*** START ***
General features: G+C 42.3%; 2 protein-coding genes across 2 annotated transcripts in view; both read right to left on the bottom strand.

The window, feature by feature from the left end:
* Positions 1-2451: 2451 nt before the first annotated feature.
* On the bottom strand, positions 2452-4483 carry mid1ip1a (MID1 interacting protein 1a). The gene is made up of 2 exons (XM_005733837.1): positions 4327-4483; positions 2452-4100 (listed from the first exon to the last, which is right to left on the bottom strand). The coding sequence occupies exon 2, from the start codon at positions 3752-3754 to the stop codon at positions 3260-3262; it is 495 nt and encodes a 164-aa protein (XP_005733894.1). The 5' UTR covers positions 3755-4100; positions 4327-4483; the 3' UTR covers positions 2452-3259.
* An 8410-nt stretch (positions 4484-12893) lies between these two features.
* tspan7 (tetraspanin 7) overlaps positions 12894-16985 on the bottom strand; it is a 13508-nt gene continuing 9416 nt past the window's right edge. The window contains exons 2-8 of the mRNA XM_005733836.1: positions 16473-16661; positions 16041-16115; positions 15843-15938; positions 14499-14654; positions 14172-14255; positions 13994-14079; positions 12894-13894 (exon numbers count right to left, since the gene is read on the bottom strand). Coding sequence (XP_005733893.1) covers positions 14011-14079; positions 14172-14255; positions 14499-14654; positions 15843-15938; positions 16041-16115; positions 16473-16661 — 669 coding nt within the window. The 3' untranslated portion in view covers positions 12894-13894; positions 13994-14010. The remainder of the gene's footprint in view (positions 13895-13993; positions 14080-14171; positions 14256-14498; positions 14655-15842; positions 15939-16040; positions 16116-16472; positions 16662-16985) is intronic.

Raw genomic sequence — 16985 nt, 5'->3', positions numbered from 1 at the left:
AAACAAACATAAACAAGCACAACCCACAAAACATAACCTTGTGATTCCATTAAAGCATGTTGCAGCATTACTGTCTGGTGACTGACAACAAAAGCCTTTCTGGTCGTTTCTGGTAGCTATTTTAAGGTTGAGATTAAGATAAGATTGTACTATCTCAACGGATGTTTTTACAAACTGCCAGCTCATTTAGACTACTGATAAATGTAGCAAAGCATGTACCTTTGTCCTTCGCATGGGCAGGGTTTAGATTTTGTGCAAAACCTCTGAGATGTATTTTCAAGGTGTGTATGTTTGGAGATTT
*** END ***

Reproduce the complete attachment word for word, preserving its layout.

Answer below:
General features: G+C 42.3%; 2 protein-coding genes across 2 annotated transcripts in view; both read right to left on the bottom strand.

The window, feature by feature from the left end:
* Positions 1-2451: 2451 nt before the first annotated feature.
* On the bottom strand, positions 2452-4483 carry mid1ip1a (MID1 interacting protein 1a). The gene is made up of 2 exons (XM_005733837.1): positions 4327-4483; positions 2452-4100 (listed from the first exon to the last, which is right to left on the bottom strand). The coding sequence occupies exon 2, from the start codon at positions 3752-3754 to the stop codon at positions 3260-3262; it is 495 nt and encodes a 164-aa protein (XP_005733894.1). The 5' UTR covers positions 3755-4100; positions 4327-4483; the 3' UTR covers positions 2452-3259.
* An 8410-nt stretch (positions 4484-12893) lies between these two features.
* tspan7 (tetraspanin 7) overlaps positions 12894-16985 on the bottom strand; it is a 13508-nt gene continuing 9416 nt past the window's right edge. The window contains exons 2-8 of the mRNA XM_005733836.1: positions 16473-16661; positions 16041-16115; positions 15843-15938; positions 14499-14654; positions 14172-14255; positions 13994-14079; positions 12894-13894 (exon numbers count right to left, since the gene is read on the bottom strand). Coding sequence (XP_005733893.1) covers positions 14011-14079; positions 14172-14255; positions 14499-14654; positions 15843-15938; positions 16041-16115; positions 16473-16661 — 669 coding nt within the window. The 3' untranslated portion in view covers positions 12894-13894; positions 13994-14010. The remainder of the gene's footprint in view (positions 13895-13993; positions 14080-14171; positions 14256-14498; positions 14655-15842; positions 15939-16040; positions 16116-16472; positions 16662-16985) is intronic.

Raw genomic sequence — 16985 nt, 5'->3', positions numbered from 1 at the left:
AAACAAACATAAACAAGCACAACCCACAAAACATAACCTTGTGATTCCATTAAAGCATGTTGCAGCATTACTGTCTGGTGACTGACAACAAAAGCCTTTCTGGTCGTTTCTGGTAGCTATTTTAAGGTTGAGATTAAGATAAGATTGTACTATCTCAACGGATGTTTTTACAAACTGCCAGCTCATTTAGACTACTGATAAATGTAGCAAAGCATGTACCTTTGTCCTTCGCATGGGCAGGGTTTAGATTTTGTGCAAAACCTCTGAGATGTATTTTCAAGGTGTGTATGTTTGGAGATTT